The Isle of Man's Knowles carries the blues-rock torch

Clapton, Beck, Page, Knowles–Knowles? That name doesn't register in the pantheon of British guitar gods, but just wait, because 20-year-old Davy Knowles is a picker on the fast track to stardom. Why else, when the singer-guitarist for the Isle of Man's Back Door Slam rings up the Straight from L.A., would he be en route to a recording session with producer Eddie Kramer, famous for his work with a guy named Jimi Hendrix? Knowles is the real deal; he's taken pointers from the very best.

"Rory Gallagher is my absolute idol," he declares. "I mean, it's funny, 'cause I heard somewhere that he sold 40 million records, but still he doesn't get the recognition. He's like a player's player, I suppose. Clapton has said before in interviews that he [Gallagher] got him back into the blues. He's incredibly underrated."

Knowles got the guitar bug at the age of 11, after hearing Dire Straits' "Sultans of Swing" on his dad's car radio. "From then on I just thought 'Yeah, I want to do that.'" More recently, Knowles was given encouragement by Pete Townshend, whom he and his band encountered last March at Austin's South by Southwest music festival in Texas.

"We snuck onto his tour bus," recalls Knowles. "It must have been a bit crazy to have three kids running up to him shouting, 'Mr. Townshend! Mr. Townshend!' but he was real nice. And then we got to support The Who back on the Isle of Man in front of, like, 6,000 people."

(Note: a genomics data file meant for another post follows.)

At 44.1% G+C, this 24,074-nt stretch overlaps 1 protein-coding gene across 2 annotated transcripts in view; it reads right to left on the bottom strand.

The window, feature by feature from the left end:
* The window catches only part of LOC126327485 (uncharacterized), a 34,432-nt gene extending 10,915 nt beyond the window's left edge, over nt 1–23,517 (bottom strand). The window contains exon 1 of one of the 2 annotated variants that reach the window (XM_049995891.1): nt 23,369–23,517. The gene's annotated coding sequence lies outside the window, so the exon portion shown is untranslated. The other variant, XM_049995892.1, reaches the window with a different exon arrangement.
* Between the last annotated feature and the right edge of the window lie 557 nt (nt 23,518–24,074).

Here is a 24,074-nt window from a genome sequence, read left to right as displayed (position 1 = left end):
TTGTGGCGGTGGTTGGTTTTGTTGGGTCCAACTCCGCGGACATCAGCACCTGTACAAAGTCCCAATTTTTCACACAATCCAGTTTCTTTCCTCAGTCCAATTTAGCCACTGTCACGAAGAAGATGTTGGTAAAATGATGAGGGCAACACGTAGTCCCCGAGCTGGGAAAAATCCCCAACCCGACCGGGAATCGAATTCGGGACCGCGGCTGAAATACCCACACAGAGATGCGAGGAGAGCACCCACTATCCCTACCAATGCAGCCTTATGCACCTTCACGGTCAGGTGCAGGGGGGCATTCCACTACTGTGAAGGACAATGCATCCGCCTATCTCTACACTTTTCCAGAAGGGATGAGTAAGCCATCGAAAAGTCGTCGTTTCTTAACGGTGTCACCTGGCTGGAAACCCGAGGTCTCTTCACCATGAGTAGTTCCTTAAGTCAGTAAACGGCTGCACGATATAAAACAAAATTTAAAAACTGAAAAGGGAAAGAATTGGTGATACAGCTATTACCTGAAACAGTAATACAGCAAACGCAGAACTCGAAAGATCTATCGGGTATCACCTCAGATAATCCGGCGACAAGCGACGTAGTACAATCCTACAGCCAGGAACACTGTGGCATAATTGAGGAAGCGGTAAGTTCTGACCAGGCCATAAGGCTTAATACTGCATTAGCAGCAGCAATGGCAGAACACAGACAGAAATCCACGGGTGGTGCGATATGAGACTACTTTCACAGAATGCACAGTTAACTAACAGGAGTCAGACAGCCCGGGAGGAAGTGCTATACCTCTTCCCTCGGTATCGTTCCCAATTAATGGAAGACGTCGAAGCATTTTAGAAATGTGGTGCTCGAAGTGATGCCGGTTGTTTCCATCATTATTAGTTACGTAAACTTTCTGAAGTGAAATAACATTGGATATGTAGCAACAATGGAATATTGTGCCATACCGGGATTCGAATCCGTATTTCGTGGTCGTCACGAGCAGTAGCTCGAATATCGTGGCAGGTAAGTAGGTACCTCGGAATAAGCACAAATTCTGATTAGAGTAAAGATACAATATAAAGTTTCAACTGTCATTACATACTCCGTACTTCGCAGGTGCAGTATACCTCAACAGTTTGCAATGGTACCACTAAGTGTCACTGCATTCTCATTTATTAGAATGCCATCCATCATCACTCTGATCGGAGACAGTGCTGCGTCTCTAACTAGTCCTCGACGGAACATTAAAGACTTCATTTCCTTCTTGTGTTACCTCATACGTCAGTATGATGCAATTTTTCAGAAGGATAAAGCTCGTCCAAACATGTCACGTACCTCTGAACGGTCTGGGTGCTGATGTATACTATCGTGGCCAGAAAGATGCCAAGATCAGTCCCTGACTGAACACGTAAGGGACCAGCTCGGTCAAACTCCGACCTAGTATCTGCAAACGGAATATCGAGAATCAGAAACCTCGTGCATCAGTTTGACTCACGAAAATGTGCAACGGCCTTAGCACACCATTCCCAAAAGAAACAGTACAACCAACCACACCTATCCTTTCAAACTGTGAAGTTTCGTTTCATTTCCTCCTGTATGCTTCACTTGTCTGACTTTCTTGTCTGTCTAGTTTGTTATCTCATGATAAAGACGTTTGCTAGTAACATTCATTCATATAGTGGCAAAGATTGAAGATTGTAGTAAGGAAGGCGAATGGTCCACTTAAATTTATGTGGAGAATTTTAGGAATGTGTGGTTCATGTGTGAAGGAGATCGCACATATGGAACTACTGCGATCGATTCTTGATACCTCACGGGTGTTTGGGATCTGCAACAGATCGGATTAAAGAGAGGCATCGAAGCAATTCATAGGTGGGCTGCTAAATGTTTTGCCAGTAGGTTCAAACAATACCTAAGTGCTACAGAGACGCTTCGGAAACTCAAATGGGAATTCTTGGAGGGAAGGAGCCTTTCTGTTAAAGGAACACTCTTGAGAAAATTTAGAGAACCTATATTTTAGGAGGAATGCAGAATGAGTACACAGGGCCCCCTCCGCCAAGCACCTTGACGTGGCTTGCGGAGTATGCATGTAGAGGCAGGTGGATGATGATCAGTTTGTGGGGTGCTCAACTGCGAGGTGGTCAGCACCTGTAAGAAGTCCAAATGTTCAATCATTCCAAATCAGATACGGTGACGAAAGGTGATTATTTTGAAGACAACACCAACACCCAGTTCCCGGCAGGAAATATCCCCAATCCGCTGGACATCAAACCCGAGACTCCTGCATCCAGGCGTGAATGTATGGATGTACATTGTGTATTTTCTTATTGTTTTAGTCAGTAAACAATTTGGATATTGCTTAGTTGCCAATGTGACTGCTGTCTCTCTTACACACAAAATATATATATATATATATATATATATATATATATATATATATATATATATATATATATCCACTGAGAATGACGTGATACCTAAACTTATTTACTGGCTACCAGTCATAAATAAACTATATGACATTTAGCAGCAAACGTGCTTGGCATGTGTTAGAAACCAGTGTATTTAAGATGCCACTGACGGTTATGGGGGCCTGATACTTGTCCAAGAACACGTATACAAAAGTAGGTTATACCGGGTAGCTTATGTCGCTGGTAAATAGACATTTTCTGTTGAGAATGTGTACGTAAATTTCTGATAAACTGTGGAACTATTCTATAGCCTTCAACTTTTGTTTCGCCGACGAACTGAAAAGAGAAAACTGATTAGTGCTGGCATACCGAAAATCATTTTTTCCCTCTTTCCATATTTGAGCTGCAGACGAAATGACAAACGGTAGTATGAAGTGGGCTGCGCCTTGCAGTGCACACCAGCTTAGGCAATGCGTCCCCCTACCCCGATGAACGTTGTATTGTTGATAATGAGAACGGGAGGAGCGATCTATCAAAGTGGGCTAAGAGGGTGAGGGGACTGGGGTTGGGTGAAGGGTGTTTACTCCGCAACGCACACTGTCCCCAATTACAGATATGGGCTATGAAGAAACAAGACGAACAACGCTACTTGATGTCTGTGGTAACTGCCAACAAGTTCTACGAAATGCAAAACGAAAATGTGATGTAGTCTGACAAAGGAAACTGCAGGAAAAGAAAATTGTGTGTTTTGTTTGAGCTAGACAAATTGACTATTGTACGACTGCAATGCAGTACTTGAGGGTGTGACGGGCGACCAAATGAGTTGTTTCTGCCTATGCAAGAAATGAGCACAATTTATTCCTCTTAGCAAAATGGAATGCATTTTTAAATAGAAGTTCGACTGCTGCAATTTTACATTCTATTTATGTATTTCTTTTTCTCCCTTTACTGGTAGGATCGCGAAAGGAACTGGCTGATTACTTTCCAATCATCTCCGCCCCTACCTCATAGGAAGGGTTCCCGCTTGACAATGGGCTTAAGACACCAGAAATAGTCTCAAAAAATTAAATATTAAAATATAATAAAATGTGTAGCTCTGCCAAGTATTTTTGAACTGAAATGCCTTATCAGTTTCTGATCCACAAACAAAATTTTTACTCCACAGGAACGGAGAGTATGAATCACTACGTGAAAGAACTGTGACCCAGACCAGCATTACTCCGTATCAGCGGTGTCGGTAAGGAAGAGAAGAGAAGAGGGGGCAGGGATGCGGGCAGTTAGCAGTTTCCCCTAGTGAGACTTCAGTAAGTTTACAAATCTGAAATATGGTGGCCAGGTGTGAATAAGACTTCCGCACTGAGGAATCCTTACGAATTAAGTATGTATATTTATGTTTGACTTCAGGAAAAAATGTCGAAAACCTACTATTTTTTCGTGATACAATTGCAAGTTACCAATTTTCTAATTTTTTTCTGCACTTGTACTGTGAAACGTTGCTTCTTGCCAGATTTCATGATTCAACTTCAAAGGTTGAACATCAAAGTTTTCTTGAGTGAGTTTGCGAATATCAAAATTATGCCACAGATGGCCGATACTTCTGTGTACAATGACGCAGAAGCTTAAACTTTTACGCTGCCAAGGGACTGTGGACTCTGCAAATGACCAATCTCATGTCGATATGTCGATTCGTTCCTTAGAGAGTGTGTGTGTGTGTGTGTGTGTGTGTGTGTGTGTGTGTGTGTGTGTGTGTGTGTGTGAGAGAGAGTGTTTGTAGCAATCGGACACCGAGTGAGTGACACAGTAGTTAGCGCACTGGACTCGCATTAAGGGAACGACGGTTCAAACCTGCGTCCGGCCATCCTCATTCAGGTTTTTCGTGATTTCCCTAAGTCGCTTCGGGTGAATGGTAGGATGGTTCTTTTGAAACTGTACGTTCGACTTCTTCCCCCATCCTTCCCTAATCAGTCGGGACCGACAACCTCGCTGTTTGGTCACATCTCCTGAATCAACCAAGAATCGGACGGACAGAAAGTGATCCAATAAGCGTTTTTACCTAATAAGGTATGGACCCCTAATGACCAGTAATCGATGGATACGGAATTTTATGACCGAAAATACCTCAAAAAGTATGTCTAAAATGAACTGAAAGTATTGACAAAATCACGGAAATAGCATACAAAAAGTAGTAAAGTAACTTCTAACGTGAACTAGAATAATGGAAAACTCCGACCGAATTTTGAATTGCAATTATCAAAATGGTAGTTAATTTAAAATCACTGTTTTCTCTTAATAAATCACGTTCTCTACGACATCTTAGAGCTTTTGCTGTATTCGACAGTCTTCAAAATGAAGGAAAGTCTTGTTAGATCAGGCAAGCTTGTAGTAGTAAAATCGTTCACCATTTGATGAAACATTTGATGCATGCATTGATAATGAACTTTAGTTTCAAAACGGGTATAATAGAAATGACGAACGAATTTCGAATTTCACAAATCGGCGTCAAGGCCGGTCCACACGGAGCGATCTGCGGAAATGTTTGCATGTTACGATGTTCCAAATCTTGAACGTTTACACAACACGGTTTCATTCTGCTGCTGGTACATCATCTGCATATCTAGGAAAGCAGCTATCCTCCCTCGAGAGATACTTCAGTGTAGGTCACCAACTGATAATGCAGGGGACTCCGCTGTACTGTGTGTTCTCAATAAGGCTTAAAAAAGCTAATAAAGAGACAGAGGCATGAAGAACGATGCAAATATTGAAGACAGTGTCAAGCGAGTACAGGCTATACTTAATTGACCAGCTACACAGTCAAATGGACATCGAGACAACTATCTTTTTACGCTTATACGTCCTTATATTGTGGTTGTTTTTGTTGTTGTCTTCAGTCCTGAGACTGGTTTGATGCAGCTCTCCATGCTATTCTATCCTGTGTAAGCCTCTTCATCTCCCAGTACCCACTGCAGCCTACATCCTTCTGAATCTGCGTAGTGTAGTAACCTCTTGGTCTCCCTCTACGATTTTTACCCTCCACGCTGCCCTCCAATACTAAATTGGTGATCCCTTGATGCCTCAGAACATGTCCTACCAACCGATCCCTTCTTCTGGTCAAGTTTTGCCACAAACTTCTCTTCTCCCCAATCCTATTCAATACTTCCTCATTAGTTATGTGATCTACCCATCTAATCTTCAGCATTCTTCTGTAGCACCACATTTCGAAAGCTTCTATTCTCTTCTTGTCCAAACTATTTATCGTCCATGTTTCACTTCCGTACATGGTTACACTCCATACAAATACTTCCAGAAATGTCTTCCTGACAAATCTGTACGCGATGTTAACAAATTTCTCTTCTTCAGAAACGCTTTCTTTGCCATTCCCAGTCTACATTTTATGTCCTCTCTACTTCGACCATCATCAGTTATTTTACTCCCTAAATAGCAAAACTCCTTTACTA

All but one of the tracks on Back Door Slam's debut CD, Roll Away, were penned by Knowles; the sole cover is of Blind Joe Reynolds's "Outside Woman Blues". In the company of bassist Adam Jones and drummer Ross Doyle, both 20 as well, Knowles cranks his Strat to channel the spirits of Gallagher, Hendrix, and Stevie Ray Vaughan. This kind of electrifying music could put the Isle of Man on the musical map.

"The music scene's really good there, for such a small place," Knowles says. "It was a great place for us, anyway, to get kick-started, because the venues are pretty supportive. I'm not sure, really, if we were from slap-bang in the middle of London that we would be touring the States right now."

As well as the choice booking at SXSW, Back Door Slam recently scored a spot on Lollapalooza in Chicago. Knowles says that Eddie Vedder was rumoured to be in the audience, but what about your regular Lollapalooza patron? Aren't those kids more into the latest emo or punk-pop sensation than bands committed to carrying Rory Gallagher's blues-rock torch?

"I'd like to think that if there's good music in front of them and they're listening, most people are open to anything," Knowles says. "One thing that doesn't work to our advantage is the fact that a lot of people stereotype blues as kind of depressing and all the same, when actually it really isn't. Blues is an incredibly wide genre."

Back Door Slam plays the Yale Hotel on September 6.